We’ve all been there – you watch a horror movie and you know the main character definitely shouldn’t walk into that spooky house, but no matter how hard you scream at your TV, you can’t change his fate. But what if you tell the guy on the screen to stay away from the house and he actually listens?
It could become possible with the latest venture from entertainment entrepreneur Devo Harris, a Grammy winner and longtime collaborator of artists like Kanye West and John Legend.
After launching in beta in August 2020, Adventr has created a user-friendly interface where anyone can drag and drop items to create interactive videos. Thousands of users have built interactive experiences, from space-themed children’s educational modules to promotional videos for luxury fashion clients like Marc Jacobs and LVMH.
But at TechCrunch Disrupt, where Adventr is one of 20 startups participating in Disrupt’s Startup Battlefield, founder and CEO Harris unveiled a product element that will set Adventr apart: patented voice-control technology that allows users to dictate the course. of a video.
Specifically, the patent relates to technology that uses speech recognition to change the course of a video in the middle of a stream. It can also connect to other databases and applications to search for answers and answer questions in real time.
“It’s not about ‘turn up the volume’, it’s about ‘don’t come in this room’,” Harris told TechCrunch. “If I can talk to my TV, if I can talk to my phone, why can’t I talk to my video? Our technology allows these videos to use your microphone to understand and respond to what the viewer wants in real time. The vast majority of the internet is video, so we allow video to work like the rest of these smart devices.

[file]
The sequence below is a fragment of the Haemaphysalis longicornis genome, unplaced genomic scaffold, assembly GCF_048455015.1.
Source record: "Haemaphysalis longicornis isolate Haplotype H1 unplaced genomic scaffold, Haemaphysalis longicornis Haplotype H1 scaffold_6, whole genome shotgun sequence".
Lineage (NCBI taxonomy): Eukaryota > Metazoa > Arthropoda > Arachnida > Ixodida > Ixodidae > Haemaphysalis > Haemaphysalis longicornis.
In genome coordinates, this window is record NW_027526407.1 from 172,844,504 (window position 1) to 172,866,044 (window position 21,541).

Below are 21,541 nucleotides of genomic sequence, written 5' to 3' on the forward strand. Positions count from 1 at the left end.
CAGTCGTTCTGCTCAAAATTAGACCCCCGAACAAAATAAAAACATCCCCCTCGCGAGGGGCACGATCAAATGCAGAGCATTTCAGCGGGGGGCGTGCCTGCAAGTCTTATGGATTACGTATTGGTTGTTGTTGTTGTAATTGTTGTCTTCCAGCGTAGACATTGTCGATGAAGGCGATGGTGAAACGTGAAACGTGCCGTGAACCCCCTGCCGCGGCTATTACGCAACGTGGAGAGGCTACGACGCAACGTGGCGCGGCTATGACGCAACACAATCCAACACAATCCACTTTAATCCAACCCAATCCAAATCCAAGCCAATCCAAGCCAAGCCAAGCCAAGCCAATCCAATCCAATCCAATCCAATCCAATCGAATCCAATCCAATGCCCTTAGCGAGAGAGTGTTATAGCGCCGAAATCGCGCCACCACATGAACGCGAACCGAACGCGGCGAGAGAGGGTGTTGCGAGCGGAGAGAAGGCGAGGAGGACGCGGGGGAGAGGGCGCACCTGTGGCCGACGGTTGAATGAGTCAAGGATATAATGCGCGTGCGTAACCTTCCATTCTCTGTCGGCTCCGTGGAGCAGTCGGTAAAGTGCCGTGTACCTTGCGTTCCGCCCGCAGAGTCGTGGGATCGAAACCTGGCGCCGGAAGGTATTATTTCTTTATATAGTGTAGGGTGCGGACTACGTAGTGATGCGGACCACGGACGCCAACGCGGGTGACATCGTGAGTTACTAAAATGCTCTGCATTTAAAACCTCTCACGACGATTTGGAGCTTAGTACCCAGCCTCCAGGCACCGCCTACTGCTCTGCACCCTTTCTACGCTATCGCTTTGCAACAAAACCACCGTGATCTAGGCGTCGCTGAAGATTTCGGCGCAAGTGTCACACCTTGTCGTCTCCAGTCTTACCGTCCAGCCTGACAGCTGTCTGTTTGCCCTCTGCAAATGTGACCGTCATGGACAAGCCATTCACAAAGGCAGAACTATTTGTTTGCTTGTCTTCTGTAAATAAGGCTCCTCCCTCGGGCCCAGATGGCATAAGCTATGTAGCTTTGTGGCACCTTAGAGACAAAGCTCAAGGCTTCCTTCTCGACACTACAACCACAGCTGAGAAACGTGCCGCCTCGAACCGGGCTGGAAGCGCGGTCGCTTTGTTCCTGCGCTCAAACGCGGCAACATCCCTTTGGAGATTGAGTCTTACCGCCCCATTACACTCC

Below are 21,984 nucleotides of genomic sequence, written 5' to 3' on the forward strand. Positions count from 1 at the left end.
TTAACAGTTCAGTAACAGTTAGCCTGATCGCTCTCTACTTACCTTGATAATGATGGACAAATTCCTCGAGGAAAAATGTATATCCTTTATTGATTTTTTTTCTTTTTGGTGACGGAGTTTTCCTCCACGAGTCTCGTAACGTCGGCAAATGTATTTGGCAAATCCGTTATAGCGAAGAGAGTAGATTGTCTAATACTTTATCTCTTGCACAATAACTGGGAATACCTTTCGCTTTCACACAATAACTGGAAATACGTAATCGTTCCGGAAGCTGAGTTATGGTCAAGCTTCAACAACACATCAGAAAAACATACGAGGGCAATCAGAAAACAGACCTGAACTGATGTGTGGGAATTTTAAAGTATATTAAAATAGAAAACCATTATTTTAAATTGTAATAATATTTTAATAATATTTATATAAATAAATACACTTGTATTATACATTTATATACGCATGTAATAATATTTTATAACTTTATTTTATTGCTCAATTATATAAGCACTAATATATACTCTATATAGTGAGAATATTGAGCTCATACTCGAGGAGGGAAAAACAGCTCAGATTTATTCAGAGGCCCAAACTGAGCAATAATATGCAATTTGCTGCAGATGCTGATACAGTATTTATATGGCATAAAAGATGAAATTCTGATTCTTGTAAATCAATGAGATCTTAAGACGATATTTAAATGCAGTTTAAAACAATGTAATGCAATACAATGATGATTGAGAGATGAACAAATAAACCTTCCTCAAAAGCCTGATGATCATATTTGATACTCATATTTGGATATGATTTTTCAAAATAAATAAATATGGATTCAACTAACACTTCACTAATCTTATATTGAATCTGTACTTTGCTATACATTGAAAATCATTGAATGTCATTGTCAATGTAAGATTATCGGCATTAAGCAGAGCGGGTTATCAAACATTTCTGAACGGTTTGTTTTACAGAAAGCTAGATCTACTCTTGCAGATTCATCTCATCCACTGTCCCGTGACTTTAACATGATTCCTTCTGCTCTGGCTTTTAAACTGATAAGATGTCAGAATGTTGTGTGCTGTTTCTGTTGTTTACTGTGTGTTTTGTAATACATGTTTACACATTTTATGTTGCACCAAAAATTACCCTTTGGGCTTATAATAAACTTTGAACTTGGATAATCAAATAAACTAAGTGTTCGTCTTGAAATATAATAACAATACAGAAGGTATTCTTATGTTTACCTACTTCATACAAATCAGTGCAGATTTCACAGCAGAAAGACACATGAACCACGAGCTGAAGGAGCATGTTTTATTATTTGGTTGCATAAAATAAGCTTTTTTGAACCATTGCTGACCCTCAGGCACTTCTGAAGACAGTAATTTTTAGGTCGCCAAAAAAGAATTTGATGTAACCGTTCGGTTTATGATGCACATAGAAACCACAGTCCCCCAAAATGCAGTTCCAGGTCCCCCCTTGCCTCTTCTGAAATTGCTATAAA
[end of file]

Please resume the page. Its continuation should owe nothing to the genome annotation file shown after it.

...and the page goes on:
Although Harris points out that he and his team – which currently only number five people – are creative first, he believes Adventr has exciting applications in e-commerce. It references a scene from the 2002 film Minority Report, where Tom Cruise meets a hologram at GAP that asks him about his personalized shopping experience.
In a sample video of how voice control technology works, a shopper goes to Target to find a set of pajamas. As a viewer, you can use voice commands such as “show me the green” or “find a size large” to determine which item to purchase. If you decide to purchase the pajama set, you’ll be taken to Target’s website, where you can complete the purchase manually, but Harris hopes that eventually the whole experience will be fully native to Adventr.
Currently, Adventr’s tools are available by subscription, but a free plan allows users to experience the product before paying for a pro ($ 29 per month) or professional ($ 99 per month) plan. Adventr isn’t necessarily an ecommerce, education, or entertainment platform – it’s a tool with a variety of apps that businesses and artists can use.
“Think of Adventr as a video API, like Twilio meets Vimeo,” Harris said. “Basically what our users will be able to do is put in phrases or keywords that would trigger certain video clips to play.”
Adventr was launched with a funding round of $ 1 million, but has yet to announce additional funding. But the startup is already selling its product to subscribers, providing it with an early stage revenue stream. Although Harris did not release specific financial data, he said without spending on customer acquisition Adventr’s revenue has increased 80-fold from early 2021 to date.